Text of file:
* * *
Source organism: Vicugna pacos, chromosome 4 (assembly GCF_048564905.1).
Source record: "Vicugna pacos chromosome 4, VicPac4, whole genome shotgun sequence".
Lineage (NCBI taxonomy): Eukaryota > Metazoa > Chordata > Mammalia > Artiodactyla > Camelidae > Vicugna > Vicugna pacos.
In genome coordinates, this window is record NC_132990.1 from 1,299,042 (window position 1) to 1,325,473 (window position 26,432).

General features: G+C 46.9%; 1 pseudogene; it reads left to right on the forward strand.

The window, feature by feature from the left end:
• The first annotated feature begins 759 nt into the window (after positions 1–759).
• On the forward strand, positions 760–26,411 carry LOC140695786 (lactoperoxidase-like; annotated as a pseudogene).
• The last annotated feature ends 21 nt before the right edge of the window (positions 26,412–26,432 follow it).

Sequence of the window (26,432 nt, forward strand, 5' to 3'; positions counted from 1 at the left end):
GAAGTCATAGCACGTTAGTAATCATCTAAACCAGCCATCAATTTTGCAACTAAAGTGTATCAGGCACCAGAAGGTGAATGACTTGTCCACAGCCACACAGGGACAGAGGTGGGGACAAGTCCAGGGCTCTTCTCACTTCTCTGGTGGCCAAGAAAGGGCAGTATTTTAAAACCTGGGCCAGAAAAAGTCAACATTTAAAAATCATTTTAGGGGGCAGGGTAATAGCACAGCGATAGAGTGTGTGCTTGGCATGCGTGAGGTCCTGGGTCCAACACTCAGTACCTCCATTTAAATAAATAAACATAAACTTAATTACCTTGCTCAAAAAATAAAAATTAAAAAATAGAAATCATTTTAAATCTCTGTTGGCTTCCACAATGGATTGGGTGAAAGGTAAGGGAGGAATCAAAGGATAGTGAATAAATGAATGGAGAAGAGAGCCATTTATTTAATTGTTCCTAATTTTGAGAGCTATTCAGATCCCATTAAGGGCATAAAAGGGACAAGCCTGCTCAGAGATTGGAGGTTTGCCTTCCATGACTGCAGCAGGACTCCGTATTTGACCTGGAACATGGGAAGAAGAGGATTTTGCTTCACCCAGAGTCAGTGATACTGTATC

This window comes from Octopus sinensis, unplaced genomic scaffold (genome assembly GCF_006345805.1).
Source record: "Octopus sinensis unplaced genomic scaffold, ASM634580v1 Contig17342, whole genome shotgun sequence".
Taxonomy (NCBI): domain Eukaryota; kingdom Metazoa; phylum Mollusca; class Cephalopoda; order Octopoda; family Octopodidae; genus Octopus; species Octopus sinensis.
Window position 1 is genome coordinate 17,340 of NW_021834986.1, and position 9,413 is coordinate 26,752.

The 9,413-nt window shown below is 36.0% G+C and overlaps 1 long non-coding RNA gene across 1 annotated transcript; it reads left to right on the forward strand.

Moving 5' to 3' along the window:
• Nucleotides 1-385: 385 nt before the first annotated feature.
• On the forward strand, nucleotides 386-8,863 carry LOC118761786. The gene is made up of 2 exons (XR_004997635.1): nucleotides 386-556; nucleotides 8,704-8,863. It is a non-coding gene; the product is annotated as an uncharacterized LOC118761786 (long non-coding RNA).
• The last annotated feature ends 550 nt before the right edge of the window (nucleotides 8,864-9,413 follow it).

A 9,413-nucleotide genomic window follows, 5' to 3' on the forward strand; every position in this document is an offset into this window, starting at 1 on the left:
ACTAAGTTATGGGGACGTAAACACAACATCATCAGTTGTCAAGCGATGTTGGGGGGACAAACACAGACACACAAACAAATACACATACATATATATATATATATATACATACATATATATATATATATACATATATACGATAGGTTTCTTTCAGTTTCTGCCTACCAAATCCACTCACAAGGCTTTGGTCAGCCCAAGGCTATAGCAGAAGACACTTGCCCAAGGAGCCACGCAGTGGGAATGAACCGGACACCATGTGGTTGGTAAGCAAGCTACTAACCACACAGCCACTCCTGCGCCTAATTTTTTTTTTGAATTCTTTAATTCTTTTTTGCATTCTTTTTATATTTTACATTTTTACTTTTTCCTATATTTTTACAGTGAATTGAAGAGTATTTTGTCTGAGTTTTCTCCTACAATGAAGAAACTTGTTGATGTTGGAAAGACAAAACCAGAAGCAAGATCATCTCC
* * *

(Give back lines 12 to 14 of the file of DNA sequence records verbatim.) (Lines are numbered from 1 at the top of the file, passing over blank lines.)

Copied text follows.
This window comes from Octopus sinensis, unplaced genomic scaffold (genome assembly GCF_006345805.1).
Source record: "Octopus sinensis unplaced genomic scaffold, ASM634580v1 Contig17342, whole genome shotgun sequence".
Taxonomy (NCBI): domain Eukaryota; kingdom Metazoa; phylum Mollusca; class Cephalopoda; order Octopoda; family Octopodidae; genus Octopus; species Octopus sinensis.